I’m writing this post about a month before pitchers and catchers will be reporting to Tampa for the start of the Yankees’ 2013 spring training camp. You’d think at this time of year the only number New York’s front office would be concerned with would be “28,” because that’s the number of World Championships the franchise would have if they can get to and win the 2013 World Series. But instead of “28,” Yankee fans have been reading a whole lot about the number “189,” as in $189,000,000, the amount of money Major League Baseball has established as each team’s salary cap for the 2014 season. If the Yanks can get their payroll down to that level, the team will save millions in penalties. The question is however, can a team that has always spent its way to the top of the standings get there on a reduced budget?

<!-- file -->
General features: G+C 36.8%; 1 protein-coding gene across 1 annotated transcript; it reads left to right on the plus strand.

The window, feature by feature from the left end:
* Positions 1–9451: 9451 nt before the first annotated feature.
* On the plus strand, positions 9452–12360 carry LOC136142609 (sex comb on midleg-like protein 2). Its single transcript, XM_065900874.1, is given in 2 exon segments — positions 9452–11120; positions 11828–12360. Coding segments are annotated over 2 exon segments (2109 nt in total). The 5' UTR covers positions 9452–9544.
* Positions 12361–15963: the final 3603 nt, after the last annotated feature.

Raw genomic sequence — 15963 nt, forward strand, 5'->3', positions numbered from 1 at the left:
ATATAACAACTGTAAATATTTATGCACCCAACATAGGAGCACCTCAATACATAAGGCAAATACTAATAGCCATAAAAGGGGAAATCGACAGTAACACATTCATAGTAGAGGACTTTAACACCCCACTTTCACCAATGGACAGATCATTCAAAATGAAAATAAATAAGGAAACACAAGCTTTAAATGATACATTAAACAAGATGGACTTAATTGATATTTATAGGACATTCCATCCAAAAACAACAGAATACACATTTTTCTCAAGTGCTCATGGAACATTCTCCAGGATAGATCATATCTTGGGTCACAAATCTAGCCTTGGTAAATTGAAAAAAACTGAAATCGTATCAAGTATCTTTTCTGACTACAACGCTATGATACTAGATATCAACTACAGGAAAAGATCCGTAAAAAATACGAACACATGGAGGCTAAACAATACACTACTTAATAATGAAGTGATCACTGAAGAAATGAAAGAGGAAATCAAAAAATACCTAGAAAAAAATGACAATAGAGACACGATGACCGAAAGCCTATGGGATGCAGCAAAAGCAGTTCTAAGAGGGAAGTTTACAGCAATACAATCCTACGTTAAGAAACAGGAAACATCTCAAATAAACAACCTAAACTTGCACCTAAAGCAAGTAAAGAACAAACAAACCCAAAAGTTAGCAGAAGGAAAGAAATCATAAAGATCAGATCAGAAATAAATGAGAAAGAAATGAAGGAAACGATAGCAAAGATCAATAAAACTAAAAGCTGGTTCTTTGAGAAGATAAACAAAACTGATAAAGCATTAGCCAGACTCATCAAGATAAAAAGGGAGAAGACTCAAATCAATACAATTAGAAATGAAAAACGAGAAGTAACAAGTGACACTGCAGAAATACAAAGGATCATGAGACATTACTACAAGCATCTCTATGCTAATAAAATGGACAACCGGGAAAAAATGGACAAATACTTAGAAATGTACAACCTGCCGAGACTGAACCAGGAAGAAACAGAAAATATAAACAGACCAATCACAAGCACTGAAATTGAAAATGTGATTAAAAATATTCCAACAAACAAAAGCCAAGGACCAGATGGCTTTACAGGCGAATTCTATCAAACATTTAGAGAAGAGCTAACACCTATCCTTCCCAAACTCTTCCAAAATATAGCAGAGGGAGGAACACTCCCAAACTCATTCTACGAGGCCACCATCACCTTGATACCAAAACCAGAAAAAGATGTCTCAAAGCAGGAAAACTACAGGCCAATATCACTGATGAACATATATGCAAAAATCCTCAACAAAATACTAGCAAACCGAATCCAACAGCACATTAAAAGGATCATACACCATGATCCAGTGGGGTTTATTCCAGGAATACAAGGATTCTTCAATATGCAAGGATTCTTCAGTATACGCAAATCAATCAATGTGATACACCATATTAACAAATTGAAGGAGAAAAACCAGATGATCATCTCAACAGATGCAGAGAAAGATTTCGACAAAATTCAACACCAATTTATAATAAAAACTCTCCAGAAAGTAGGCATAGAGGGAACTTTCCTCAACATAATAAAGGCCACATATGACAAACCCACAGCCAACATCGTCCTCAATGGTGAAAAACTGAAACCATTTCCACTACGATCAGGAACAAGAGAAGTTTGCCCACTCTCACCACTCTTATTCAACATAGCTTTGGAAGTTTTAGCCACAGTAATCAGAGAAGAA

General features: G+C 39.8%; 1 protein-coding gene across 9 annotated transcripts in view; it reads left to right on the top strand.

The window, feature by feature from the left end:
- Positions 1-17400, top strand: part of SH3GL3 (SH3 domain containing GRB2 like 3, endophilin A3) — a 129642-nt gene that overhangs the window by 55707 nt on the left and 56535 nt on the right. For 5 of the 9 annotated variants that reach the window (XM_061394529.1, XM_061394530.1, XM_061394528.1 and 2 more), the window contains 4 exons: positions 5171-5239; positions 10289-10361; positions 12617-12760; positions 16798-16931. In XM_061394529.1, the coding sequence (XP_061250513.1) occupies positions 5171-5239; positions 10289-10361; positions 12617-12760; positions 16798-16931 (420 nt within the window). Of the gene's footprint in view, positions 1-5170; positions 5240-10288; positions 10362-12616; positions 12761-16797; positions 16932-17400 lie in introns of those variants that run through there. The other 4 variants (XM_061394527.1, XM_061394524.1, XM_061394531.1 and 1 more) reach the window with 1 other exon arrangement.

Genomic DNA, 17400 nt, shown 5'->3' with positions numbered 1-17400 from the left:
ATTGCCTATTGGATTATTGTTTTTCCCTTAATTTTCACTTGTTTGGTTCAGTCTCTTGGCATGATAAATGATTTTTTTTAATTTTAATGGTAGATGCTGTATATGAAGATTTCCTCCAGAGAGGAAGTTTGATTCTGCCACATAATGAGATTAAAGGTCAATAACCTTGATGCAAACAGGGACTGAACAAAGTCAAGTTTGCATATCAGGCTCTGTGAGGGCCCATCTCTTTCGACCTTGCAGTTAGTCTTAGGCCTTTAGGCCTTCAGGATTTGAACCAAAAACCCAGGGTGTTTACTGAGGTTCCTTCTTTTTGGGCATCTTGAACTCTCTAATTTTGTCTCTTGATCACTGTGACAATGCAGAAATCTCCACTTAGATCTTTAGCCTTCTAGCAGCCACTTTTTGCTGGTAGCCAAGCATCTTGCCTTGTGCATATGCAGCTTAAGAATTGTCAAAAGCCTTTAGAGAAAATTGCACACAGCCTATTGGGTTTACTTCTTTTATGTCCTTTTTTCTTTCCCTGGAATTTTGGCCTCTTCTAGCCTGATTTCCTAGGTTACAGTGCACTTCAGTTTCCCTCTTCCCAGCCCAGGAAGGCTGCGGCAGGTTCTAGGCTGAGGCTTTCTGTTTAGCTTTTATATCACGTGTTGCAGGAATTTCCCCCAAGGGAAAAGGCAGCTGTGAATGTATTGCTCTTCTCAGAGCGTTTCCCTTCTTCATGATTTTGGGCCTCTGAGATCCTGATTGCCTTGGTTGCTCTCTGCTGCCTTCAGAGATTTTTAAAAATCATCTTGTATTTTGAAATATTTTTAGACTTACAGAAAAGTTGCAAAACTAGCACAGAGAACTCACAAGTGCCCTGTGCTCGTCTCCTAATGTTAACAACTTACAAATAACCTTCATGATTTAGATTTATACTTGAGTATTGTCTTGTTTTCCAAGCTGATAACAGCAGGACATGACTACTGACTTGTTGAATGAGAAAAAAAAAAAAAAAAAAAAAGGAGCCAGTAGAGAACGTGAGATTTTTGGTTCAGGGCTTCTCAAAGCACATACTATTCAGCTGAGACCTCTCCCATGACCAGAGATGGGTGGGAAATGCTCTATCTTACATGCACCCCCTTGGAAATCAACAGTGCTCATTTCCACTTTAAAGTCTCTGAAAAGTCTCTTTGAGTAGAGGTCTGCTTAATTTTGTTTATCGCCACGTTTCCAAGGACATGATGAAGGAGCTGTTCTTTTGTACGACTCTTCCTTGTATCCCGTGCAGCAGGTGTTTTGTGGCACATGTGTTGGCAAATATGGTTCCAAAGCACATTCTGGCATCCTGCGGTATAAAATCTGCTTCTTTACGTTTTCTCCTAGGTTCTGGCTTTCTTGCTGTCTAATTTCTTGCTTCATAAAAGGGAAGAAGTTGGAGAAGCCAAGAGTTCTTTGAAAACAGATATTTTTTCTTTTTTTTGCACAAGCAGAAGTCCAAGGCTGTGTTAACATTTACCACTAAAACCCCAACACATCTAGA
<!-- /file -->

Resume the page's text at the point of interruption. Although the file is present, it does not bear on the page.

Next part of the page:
Money has not been the object in Yankee Universe since two filthy-rich Colonels, Rupert and Huston, purchased the franchise in 1915. They immediately began spending their way to the top of the AL standings by looking for, trading for and paying for the best talent money could buy. And it wasn’t just talented proven big league players they coveted, they wanted the best minor league prospects, the best managers and yes even the best coaches. Which brings me finally to today’s Pinstripe Birthday Celebrant.